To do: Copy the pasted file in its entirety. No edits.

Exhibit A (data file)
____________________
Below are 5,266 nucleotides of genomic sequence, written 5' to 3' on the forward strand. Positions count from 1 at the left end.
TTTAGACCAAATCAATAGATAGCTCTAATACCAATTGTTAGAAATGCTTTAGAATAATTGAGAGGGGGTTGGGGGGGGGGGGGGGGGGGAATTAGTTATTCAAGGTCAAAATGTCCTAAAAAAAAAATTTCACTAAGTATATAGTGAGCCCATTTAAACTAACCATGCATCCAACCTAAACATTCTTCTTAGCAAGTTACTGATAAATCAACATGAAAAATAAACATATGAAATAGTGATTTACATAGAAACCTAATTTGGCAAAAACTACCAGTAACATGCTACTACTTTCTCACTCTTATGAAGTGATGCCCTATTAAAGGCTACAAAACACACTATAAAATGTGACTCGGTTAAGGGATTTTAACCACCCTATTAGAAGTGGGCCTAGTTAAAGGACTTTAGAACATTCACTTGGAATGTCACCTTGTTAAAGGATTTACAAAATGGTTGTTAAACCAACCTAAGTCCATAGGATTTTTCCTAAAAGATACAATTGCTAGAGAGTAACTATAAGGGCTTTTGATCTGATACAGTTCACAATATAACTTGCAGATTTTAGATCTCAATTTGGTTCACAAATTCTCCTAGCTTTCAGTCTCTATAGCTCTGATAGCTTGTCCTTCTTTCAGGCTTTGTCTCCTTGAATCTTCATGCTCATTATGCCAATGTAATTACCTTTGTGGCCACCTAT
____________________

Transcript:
Below are 5,266 nucleotides of genomic sequence, written 5' to 3' on the forward strand. Positions count from 1 at the left end.
TTTAGACCAAATCAATAGATAGCTCTAATACCAATTGTTAGAAATGCTTTAGAATAATTGAGAGGGGGTTGGGGGGGGGGGGGGGGGGGAATTAGTTATTCAAGGTCAAAATGTCCTAAAAAAAAAATTTCACTAAGTATATAGTGAGCCCATTTAAACTAACCATGCATCCAACCTAAACATTCTTCTTAGCAAGTTACTGATAAATCAACATGAAAAATAAACATATGAAATAGTGATTTACATAGAAACCTAATTTGGCAAAAACTACCAGTAACATGCTACTACTTTCTCACTCTTATGAAGTGATGCCCTATTAAAGGCTACAAAACACACTATAAAATGTGACTCGGTTAAGGGATTTTAACCACCCTATTAGAAGTGGGCCTAGTTAAAGGACTTTAGAACATTCACTTGGAATGTCACCTTGTTAAAGGATTTACAAAATGGTTGTTAAACCAACCTAAGTCCATAGGATTTTTCCTAAAAGATACAATTGCTAGAGAGTAACTATAAGGGCTTTTGATCTGATACAGTTCACAATATAACTTGCAGATTTTAGATCTCAATTTGGTTCACAAATTCTCCTAGCTTTCAGTCTCTATAGCTCTGATAGCTTGTCCTTCTTTCAGGCTTTGTCTCCTTGAATCTTCATGCTCATTATGCCAATGTAATTACCTTTGTGGCCACCTAT